As part of its quest to raise the political profile and awareness of craft beer-making in the state, the Ohio Craft Brewers Association will host a contingent of state lawmakers Tuesday (Feb. 4) at the Elevator Brewing Co. tasting room.
The open house lobbying effort is a first for the organization, which hired its first full-time executive director last year. About 70 lawmakers are expected to attend.
The plan is to show the lawmakers the economic power of the craft brewing industry in the state. There are more than 90 craft breweries in Ohio now. And the industry contributes $1.2 billion a year to the state economy and supports 10,731 jobs, the Colorado-based Brewers Association estimated in a study released last year. The The
The industry provides "an important economic impact on the state in terms of jobs and dollars" and the group wants to share that message, Thirsty Dog Brewing Co. co-owner John Najeway said.
The lawmakers will receive a map plotting the location of the craft breweries in the state -- and be made aware of all the other breweries that are planning to open.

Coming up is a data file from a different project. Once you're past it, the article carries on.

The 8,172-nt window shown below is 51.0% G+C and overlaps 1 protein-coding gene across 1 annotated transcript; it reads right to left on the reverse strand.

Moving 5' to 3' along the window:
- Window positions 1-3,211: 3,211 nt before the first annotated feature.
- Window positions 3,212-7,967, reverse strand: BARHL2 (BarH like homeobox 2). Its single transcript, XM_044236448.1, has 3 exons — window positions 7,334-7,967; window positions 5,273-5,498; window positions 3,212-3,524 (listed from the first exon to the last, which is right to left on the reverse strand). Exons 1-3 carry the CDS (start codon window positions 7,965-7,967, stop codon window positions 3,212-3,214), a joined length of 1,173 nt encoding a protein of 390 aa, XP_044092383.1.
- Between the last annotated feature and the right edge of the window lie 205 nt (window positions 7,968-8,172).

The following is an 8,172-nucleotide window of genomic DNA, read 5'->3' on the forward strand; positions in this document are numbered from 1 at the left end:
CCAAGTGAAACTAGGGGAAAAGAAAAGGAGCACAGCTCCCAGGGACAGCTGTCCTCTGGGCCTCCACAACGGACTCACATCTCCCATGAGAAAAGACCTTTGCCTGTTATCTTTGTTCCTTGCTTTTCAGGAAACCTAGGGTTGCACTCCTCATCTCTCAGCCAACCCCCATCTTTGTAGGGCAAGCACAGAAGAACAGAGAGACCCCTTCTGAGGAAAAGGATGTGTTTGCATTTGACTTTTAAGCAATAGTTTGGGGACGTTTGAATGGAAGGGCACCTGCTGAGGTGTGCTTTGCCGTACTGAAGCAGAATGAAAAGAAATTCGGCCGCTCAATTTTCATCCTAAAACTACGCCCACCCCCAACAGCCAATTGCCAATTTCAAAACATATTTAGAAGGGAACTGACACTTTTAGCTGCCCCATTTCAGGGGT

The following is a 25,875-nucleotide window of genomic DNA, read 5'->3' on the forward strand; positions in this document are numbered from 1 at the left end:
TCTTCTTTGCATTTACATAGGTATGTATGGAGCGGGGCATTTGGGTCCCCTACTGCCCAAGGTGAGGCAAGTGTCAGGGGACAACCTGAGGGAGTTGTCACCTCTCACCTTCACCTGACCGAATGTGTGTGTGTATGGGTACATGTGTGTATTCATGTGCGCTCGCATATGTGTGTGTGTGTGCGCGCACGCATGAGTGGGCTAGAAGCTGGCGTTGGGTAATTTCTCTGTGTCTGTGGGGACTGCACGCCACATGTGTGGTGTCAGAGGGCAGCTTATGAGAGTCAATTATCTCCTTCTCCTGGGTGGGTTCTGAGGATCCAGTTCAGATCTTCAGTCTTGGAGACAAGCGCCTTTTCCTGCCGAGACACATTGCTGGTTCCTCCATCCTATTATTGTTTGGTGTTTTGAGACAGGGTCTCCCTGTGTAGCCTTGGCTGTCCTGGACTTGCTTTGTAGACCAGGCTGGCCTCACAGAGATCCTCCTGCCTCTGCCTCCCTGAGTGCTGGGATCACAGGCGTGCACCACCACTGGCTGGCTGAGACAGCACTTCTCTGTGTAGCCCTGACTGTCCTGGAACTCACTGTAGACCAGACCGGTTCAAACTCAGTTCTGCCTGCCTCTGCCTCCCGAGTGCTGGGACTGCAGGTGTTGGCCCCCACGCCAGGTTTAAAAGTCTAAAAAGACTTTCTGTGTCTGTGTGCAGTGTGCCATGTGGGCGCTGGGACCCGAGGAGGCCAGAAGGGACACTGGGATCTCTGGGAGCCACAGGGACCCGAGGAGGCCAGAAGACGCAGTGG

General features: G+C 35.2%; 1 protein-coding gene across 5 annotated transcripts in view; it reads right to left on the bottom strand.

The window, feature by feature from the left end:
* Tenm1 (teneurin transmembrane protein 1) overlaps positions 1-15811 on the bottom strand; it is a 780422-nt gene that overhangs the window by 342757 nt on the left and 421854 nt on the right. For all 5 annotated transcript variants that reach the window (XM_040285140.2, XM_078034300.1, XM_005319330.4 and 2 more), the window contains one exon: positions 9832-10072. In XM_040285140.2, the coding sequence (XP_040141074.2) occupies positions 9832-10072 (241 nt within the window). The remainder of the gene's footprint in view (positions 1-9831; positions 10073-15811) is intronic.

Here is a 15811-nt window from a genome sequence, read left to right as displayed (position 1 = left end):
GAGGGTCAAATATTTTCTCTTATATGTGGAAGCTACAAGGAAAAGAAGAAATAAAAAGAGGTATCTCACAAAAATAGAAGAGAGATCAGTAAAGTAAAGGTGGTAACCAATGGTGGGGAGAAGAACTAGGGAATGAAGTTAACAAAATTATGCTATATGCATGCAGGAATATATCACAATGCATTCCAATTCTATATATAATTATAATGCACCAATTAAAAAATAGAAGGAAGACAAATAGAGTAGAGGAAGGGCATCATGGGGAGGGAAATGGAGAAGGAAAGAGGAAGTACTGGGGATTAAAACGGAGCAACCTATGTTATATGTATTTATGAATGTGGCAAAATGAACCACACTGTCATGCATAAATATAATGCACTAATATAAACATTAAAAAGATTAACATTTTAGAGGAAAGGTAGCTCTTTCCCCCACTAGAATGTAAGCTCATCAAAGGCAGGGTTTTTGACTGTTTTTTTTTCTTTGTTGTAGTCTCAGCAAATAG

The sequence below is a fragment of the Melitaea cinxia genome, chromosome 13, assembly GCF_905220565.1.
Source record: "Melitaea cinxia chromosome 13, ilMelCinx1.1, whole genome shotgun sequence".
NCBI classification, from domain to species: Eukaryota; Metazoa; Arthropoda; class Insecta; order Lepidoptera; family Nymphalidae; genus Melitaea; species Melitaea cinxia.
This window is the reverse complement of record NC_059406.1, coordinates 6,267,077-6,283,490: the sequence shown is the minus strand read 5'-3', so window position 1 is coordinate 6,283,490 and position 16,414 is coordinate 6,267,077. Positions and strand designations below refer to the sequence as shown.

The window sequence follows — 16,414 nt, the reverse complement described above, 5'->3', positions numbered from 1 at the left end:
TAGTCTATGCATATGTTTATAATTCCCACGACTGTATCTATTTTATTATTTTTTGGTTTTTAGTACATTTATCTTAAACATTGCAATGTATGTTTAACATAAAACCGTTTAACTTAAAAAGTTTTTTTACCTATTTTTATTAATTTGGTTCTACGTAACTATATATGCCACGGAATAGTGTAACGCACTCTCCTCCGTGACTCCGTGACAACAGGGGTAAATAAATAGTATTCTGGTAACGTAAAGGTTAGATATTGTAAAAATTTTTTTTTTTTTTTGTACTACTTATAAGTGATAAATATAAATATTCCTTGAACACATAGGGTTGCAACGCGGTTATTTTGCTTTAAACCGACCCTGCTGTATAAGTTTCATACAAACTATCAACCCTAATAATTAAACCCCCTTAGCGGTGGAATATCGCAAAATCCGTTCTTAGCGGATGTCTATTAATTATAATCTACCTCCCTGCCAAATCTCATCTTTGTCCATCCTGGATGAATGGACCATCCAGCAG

"We’re trying to show the legislators how many breweries are in the state," Elevator owner Dick Stevens said. "I bet they look at this and say, 'Wow I didn’t know.'"
The Ohio legislature has been friendly to the craft brewing industry over the last few years. The state has lowered the cost of an annual brewing license for craft brewers (from $3,906 to $1,000) and allowed breweries to open tasting rooms without purchasing a second costly license.
One of the biggest brewing issues pending before lawmakers now is whether to increase the legal limit of alcohol in beer. The current limit is 12 percent. House Bill 391, proposed by state Rep. Dan Ramos (D-Lorain), would boost that to 21 percent. The bill has been assigned to the Policy and Legislative Oversight Committee.